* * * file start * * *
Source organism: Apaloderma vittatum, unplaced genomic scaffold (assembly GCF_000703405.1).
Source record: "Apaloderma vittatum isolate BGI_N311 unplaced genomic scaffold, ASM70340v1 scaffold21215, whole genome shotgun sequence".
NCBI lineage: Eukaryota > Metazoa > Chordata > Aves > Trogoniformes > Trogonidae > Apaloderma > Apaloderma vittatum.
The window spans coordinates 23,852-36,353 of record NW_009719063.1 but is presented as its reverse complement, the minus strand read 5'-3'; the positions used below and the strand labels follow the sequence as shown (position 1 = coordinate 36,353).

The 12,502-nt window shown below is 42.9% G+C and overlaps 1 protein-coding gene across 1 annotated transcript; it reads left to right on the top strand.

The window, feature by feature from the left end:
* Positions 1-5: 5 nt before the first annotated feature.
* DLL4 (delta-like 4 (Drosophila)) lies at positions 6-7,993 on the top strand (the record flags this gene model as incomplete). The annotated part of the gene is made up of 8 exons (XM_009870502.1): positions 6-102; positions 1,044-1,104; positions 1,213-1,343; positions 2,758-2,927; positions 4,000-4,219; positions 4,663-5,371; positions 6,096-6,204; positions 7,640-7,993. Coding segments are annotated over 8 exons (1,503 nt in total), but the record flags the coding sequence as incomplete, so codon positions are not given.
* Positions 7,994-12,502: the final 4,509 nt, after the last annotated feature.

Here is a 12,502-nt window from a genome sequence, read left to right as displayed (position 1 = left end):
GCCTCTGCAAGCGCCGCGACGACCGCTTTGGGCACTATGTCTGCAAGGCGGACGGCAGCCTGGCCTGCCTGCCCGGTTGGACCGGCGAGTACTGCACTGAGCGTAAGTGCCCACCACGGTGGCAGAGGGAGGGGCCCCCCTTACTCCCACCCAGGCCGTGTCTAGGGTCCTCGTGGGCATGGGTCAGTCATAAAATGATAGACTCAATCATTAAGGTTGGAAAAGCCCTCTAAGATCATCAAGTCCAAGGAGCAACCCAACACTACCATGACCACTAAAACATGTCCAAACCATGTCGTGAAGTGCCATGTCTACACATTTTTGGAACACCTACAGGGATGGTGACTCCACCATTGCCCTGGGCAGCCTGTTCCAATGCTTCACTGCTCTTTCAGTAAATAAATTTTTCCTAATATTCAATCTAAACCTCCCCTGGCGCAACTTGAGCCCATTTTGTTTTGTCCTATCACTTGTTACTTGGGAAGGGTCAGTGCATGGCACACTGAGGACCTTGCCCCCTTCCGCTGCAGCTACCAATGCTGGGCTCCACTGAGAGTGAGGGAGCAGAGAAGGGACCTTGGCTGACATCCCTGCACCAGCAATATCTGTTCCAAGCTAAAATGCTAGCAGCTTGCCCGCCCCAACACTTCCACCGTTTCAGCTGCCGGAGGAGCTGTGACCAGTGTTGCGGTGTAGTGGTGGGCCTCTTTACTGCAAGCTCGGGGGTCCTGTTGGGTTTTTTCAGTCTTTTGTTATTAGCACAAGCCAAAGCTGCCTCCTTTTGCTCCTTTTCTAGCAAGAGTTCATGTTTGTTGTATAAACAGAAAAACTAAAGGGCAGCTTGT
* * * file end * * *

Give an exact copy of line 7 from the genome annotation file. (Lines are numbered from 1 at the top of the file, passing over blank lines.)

* Positions 1-5: 5 nt before the first annotated feature.